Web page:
The city will allow marijuana establishments in the Industrial, Shopping Center, and Business Highway zone.

Licensing Commission Chairman Mark Rossi said he’d like the commission to have more discretion over where facilities can be located.

“Our job is to factor in the input from the community and the licensees,” said Rossi.

Much like it does with liquor licenses, Rossi said the Licensing Commission will be getting input from the community, police and fire departments, and other city officials when it comes to making a final determination on issuing a marijuana license.

“This committee is uniquely situated to make that determination,” he said.

Commission member James Guido said he would like more information on limiting concentration in voting districts before making a final decision on the proposed regulation.

Rossi also said he had questions about the $5,000 application and annual renewal fee for marijuana establishments, stating he would like to see a higher number.

Rossi said the application fees and concentration of locations will be discussed when the hearing is continued at its March 7 meeting.

“This is a big issue that affects everyone,” he said.

•In other business, the Licensing Commission adjusted its penalty for Rincon Latinos restaurant at 373 Washington Ave. In December, the commission suspended the restaurant’s liquor license for eight days spread over four weekends for repeated instances of exceeding its capacity.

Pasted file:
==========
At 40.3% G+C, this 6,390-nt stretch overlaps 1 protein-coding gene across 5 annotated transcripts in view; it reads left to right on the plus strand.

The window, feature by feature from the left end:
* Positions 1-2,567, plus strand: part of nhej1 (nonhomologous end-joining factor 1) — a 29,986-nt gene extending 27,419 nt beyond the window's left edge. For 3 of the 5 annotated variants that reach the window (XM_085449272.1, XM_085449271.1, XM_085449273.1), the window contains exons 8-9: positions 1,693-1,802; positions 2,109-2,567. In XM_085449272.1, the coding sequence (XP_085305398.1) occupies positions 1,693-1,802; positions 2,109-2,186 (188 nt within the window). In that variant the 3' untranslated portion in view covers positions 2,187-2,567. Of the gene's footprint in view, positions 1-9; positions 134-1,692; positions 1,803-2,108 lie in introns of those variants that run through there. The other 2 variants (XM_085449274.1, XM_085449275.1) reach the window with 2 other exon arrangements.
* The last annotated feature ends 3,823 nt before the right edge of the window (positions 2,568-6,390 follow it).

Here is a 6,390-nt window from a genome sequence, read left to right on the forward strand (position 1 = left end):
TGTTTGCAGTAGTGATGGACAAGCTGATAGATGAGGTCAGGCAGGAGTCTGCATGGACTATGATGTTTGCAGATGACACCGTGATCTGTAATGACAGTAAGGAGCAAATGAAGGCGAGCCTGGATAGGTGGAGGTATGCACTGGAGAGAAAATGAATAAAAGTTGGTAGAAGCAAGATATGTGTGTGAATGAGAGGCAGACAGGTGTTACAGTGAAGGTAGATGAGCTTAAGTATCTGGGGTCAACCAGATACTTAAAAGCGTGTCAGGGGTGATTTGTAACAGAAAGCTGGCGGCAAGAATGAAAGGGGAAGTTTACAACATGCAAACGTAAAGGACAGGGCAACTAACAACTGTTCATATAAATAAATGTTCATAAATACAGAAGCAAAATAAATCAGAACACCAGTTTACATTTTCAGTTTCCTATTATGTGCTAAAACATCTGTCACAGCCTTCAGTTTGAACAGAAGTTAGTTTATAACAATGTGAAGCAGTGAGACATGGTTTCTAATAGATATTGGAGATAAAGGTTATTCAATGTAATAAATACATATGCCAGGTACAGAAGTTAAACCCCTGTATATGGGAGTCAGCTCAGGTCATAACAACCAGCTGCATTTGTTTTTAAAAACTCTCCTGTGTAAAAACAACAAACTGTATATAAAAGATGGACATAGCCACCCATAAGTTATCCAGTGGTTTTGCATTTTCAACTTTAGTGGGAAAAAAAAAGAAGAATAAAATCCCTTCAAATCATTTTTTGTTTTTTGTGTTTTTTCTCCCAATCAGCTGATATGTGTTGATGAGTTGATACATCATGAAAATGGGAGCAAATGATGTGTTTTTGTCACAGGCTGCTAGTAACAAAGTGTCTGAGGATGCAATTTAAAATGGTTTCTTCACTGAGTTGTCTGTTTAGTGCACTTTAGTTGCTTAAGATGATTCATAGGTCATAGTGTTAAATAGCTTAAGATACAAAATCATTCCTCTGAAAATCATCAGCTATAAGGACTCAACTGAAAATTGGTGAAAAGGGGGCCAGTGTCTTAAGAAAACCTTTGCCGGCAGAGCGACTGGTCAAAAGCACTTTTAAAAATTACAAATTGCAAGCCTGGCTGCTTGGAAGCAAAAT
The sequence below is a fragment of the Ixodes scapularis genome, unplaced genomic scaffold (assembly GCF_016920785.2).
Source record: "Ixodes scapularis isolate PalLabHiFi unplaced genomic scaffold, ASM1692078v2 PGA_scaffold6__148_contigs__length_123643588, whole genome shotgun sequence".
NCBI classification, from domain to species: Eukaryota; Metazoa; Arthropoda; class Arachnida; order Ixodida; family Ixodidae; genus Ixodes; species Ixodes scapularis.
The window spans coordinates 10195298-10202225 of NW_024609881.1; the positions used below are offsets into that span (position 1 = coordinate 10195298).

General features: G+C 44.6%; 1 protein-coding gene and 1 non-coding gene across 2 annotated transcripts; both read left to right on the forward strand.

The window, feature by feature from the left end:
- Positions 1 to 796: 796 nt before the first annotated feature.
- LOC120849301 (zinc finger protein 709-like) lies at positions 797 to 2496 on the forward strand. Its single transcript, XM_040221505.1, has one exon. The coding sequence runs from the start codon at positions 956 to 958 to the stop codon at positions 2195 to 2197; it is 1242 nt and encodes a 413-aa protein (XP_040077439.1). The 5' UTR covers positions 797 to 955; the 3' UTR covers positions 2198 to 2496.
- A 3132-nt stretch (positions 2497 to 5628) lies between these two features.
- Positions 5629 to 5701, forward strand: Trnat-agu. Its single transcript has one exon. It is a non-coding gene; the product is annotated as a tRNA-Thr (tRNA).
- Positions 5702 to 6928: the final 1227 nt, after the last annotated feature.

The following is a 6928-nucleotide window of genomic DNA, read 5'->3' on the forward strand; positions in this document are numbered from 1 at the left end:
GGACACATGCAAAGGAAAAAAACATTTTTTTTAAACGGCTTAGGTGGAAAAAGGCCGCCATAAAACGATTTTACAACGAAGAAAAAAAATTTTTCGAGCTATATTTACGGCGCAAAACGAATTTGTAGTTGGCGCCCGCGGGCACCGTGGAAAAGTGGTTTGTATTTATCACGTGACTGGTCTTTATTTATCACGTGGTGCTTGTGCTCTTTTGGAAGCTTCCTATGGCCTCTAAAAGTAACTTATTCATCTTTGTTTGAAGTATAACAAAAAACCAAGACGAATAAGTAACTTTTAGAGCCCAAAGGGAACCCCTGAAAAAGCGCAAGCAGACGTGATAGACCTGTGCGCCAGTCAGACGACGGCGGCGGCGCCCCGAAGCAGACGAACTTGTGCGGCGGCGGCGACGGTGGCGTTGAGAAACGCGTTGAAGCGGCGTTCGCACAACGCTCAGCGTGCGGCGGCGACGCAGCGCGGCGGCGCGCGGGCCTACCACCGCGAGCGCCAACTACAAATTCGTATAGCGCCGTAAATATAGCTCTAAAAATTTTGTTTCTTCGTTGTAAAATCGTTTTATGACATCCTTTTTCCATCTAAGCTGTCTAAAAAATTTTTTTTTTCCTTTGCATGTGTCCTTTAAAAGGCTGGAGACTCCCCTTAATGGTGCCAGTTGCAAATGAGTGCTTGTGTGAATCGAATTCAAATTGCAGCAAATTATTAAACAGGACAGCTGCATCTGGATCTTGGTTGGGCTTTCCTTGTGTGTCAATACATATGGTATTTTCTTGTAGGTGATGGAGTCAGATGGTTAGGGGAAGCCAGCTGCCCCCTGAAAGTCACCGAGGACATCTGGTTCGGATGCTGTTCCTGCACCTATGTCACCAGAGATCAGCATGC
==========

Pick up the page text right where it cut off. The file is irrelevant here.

Last week, the commission agreed to suspend the license for two weekends in January, as well as for a five-day stretch during the week when a new handicap bathroom will be installed by the restaurant owners.

The new bathroom will allow Rincons Latinos to increase its capacity from 17 to 28 people, according to John Dodge, the attorney representing the owners.

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City Moves to Dismiss Case to Overturn ‘nip’ Ban

City Moves to Dismiss Case to Overturn ‘nip’ Ban

The City of Chelsea has filed a brief with the Alcoholic Beverages Control Commission (ABCC) to dismiss the case brought by nine liquor licensees to overturn the ban on small liquor bottles (50 mL), known as nips.

On Dec. 8, in a hearing at the ABCC, the licensees argued their cause.